The True Story Of How 4 Ordinary Americans Ended Up In The Biggest Show Of The Year

The True Story Of How 4 Ordinary Americans Ended Up In The Biggest Show Of The Year

Recall the famous New Yorker cover “View of the World from 9th Avenue,” by Saul Steinberg. All of America is shown from the vantage point of western Manhattan. In the distance lies the country’s West coast and not much else. New York City, naturally, is dead center.

This is the cartographic delusion that rules the art world. At this year’s Whitney Biennial — a powerful commercial launching pad for young artists, in much the same way “Saturday Night Live” is for comedians — more than 70 of the 100 or so chosen painters, sculptors, videographers and the like worked either in California or New York.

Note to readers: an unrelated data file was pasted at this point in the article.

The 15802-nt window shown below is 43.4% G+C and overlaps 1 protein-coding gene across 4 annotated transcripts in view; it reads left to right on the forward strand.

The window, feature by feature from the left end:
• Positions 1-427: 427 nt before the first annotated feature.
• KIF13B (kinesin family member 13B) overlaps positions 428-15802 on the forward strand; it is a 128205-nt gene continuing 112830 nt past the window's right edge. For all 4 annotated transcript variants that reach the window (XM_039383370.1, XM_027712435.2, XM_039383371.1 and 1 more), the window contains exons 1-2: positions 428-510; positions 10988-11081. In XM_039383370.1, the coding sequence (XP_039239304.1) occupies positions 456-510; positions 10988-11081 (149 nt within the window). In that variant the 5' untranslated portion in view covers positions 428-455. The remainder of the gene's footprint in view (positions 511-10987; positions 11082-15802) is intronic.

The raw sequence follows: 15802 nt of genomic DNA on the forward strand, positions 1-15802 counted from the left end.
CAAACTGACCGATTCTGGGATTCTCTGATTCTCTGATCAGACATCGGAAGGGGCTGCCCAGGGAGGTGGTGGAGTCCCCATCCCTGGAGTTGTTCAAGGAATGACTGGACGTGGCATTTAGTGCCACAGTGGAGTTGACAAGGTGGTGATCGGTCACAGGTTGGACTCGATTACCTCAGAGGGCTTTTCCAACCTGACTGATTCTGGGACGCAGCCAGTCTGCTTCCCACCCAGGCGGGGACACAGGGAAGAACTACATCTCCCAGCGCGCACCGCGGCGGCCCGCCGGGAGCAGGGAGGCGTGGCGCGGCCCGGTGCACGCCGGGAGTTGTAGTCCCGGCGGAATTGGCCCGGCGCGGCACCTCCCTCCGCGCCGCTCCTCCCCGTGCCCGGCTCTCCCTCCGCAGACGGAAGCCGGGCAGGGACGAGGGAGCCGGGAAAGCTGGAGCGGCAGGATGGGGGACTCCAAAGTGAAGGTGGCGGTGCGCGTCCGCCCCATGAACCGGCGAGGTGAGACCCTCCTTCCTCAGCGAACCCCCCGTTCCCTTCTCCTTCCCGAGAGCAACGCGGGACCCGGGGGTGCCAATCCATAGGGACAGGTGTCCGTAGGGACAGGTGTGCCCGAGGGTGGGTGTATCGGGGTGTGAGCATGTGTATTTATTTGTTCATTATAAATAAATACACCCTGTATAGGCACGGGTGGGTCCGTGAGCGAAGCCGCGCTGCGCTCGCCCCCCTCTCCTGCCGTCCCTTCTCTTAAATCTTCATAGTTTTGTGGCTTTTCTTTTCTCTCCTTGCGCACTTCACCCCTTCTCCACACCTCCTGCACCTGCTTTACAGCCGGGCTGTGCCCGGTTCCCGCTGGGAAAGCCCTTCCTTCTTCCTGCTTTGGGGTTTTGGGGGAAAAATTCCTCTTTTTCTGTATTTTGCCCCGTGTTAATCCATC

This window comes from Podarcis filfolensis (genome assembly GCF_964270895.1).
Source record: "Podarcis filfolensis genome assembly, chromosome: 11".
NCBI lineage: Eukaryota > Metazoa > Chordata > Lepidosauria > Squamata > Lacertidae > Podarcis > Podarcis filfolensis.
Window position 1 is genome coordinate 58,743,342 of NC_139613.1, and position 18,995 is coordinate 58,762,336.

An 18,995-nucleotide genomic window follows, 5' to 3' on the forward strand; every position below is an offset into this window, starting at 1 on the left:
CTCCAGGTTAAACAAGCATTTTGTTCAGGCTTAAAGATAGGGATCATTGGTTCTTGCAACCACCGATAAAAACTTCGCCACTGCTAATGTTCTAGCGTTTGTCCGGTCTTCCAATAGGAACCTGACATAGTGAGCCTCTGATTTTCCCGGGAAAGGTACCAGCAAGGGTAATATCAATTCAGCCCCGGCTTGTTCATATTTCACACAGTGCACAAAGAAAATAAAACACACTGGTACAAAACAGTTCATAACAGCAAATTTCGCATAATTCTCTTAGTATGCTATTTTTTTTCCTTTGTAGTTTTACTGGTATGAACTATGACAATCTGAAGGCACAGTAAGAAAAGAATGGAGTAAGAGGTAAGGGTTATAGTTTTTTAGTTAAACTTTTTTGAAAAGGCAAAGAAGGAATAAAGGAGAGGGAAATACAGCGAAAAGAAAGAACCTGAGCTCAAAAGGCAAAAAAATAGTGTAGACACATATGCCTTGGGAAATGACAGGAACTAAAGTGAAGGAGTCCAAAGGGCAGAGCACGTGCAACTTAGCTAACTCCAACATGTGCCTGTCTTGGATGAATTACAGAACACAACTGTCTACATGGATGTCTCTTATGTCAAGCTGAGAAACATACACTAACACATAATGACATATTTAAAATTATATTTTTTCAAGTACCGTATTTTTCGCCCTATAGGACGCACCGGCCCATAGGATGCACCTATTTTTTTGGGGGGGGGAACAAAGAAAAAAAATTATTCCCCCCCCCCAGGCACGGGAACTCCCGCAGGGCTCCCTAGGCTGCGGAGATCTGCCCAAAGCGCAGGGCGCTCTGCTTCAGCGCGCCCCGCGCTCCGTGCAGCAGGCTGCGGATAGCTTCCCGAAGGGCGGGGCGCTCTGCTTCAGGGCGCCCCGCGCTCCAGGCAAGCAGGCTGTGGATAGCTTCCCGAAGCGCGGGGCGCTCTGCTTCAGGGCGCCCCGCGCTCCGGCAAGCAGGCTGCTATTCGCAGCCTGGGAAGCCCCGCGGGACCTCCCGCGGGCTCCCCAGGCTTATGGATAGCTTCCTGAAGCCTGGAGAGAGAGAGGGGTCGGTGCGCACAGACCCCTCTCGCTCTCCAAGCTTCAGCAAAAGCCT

Plucked From Obscurity

The following artists all hail from a different corner of America. None of them had been exhibited outside of their region before the Crystal Bridges show.

This “Steinbergian view of the country” is anathema to Don Bacigalupi, president of Crystal Bridges, the ambitious museum of American art in tiny Bentonville, Arkansas, founded in 2011 by Walmart heiress Alice Walton. Speaking from his vast, glass-walled place of employment, Bacigalupi discussed the museum’s new counterpoint to the Steinbergian worldview, an exhibit instantly coined “the anti-Whitney Biennial” by the press upon its opening last month. The elevator pitch for State of the Art: one hundred works, no big names and an insane road trip.

They didn’t know how to comport themselves. Many were shocked and curious as to why we’d traveled across the country.